Well, here we are. I have yet another car. For the second time in my life, I have more than one car at a time. This slightly complicates an agreement that Holly and I made before buying our home: no spending money on project cars until after the wedding.
And I upheld my end of the bargain… kind of. Because I didn’t spend any money. I got this 1997 Lexus SC300 100% for free.
Excuse me… What?
It’s true, and I’ll tell you how it happened. Like all good things, it started on Craigslist. I was doing what I usually do while watching Netflix – scrolling aimlessly on the new Craigslist app (which is phenomenal, btw), with my standard preset search: Cars & Trucks, by owner, 1984-1999, sorted by newly posted – when a very simple listing caught my eye.
Lexus SC300 – $1
My nephew died a couple years ago. I never got the title for it. It runs, but needs a battery. Hoping it goes to a happy home.
It had only been posted six minutes ago. I sent a simple email to the seller, acknowledging his loss, and asking him what he’d like to get for the Lexus. Not 30 seconds later, my phone rang.
I think it’s important at this point to acknowledge my personal predilections. Not only do I fucking love 80s and 90s cars (now colloquially known as #Radwood), but I really love Toyota.
I grew up with Toyotas. my parents drove Toyotas. My grandmother started buying Lexuses as soon as they were available in America. My first car was a Celica.
So, if you’re following along, I have a deep, lasting affinity for Toyota, especially turn-of-the-Century (there’s a pun in there somewhere) models. Their interiors are simple and supple, and their design is generally timeliness. But that’s not all – I’ve also always specifically adored the Lexus SC / Toyota Soarer model. I can recall the first time I realized it would make a badass car to own. I was a 14 years old boy without a care in the world. It was dusty, elderly-owned, 1995 SC400 in Classic Green Pearl perennially parked outside a home near the corner of Greystone and Mesa.
But I was young, and I knew nothing. I didn’t know it shared a chassis with the Toyota Supra. I didn’t know how much money Toyota had spent in the 80s and 90s to build the greatest six-cylinder engine of the modern era (the 2JZ, of course). I didn’t know that early Lexus models were some of the most reliable cars ever made.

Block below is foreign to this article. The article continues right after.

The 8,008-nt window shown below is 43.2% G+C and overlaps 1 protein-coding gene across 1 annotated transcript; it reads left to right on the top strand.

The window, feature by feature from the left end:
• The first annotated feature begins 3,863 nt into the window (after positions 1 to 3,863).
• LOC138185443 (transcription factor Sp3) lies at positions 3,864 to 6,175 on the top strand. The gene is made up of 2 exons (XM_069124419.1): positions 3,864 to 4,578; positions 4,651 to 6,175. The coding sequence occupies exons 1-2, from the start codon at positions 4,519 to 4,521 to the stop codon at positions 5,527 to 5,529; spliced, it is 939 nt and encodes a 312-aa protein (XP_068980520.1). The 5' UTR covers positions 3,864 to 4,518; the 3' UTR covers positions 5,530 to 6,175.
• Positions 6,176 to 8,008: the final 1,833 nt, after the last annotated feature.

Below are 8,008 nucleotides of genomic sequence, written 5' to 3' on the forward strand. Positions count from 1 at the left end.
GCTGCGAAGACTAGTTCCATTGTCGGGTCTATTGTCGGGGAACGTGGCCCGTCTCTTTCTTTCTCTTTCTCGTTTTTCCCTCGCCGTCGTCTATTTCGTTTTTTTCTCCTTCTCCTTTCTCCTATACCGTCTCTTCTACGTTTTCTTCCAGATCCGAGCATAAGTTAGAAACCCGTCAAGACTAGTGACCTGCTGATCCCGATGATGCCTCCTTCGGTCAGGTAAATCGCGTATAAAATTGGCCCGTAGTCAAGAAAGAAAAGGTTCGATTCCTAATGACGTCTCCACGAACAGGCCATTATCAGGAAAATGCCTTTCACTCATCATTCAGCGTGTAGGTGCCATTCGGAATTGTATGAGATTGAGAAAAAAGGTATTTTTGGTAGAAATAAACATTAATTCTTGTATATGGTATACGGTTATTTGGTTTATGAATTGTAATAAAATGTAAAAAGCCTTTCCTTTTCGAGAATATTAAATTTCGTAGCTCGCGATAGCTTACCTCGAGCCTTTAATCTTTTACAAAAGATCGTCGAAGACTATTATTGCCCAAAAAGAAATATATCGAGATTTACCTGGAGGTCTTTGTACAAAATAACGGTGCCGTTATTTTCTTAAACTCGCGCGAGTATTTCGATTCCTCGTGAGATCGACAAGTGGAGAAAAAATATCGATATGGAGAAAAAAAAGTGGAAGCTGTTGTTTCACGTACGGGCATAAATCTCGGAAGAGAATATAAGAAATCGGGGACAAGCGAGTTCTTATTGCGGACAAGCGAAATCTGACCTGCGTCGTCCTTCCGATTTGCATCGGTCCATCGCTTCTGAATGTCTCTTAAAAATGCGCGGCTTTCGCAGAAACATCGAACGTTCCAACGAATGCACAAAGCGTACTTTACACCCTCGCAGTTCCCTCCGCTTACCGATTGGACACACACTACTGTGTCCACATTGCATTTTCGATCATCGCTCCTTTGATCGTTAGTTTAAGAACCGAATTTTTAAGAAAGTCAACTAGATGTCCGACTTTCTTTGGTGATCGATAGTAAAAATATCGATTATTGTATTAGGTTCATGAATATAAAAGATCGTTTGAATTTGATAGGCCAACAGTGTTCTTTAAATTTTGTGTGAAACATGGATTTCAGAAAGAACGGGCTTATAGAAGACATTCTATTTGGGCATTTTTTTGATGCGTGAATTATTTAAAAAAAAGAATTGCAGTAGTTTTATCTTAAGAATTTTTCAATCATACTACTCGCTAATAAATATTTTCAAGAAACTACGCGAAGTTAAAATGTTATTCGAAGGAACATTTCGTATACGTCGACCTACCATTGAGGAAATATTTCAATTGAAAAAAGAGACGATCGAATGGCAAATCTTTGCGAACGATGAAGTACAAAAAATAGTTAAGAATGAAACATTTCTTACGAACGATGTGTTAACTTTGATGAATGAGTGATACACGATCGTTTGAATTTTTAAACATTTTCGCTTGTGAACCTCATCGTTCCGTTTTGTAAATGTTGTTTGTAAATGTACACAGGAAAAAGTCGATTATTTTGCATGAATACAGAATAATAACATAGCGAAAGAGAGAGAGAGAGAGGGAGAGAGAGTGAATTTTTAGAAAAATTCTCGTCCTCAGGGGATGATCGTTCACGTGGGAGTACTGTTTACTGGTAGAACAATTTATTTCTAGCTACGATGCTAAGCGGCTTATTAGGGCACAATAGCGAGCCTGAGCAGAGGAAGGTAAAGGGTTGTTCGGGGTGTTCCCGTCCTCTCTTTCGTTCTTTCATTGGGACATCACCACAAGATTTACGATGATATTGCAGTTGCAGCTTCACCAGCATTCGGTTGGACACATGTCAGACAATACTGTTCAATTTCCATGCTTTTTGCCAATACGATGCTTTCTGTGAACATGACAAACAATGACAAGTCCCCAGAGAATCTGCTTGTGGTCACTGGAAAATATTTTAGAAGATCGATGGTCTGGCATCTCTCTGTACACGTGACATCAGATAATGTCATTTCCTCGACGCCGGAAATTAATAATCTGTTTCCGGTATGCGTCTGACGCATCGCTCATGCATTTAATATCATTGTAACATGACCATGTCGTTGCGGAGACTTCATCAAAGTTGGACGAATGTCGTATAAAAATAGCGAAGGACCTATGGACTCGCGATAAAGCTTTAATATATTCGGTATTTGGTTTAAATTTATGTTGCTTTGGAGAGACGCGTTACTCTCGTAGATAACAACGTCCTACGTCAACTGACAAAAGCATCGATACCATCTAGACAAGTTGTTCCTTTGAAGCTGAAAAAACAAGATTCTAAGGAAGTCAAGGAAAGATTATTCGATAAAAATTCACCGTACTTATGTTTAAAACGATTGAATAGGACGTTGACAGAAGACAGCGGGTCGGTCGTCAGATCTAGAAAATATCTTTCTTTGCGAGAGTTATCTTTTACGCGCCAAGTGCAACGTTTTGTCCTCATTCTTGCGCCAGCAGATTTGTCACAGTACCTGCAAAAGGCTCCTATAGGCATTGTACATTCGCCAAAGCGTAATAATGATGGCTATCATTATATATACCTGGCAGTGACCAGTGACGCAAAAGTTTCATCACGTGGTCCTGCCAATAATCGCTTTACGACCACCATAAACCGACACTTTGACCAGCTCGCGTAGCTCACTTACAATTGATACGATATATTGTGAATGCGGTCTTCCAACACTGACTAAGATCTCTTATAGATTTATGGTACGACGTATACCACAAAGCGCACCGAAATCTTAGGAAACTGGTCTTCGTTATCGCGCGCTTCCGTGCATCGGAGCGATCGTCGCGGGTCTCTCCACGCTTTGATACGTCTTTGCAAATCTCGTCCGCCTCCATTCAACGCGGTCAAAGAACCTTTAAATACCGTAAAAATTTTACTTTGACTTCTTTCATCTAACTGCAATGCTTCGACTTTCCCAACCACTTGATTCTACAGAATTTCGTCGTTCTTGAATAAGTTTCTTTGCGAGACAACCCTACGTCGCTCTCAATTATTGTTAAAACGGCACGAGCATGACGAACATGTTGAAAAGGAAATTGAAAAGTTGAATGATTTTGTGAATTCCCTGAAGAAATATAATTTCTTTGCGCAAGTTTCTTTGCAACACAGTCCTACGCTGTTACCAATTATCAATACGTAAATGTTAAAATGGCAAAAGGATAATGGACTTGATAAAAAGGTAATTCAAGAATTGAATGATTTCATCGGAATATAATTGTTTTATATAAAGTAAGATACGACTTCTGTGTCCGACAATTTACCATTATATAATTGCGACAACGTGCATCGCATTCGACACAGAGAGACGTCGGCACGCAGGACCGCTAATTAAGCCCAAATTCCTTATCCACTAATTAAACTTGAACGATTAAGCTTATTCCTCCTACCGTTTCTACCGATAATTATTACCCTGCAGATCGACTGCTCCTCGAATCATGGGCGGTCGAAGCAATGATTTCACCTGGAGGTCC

I just knew it looked incredible.
I don’t answer my phone a lot anymore. I, like everyone else in the world, get tons and tons of spam calls. But I answered on the first ring. It was Paul, the keeper of the Lexus. Paul launched straight into the story; he told me all about the car, how he’s driven it on and off since Aaron (his nephew)’s passing in 2017, all its surprising problems, what Aaron aimed to do with it, and where it’s been since.
He told me about it’s weird drivers window problem (my IS300 suffered similarly), its slow crankshaft oil leak, its spectacularly dead battery, and its ‘rough’ interior, and its “two hundred-someodd-thousand” miles. And that it hadn’t been driven in over a year.
I listened patiently, and then told him the truth – that I wasn’t in the position to buy a project car right now. I also wasn’t in need; I had my own car and I wasn’t desperate for transport. This would be a literal extra car for me.
So I made a proposition to Paul. I said: I love these cars dearly, and would jump at the opportunity for a project to restore one to a former glory. But I’m not in a position to buy one. If this isn’t the right time, so be it. All I can tell you is that I’d give it a good home and a loving, slow restoration. Leave it on Craigslist. Wait for some offers. If nothing feels right, let me know and I’ll come get the car.
Paul thought about it for a moment, before he said, simply: Come today and it’s yours.
So I Did.
My friend (and mode of transportation) Mike and I arrived at Paul’s East Austin home an hour before sunset on a temperate Sunday evening. Paul was outside, charging the battery with cables he mentioned would come gratis with the car as a show of goodwill. I thought this was odd – if you’re giving me a car… for free… that’s the show of goodwill. Right?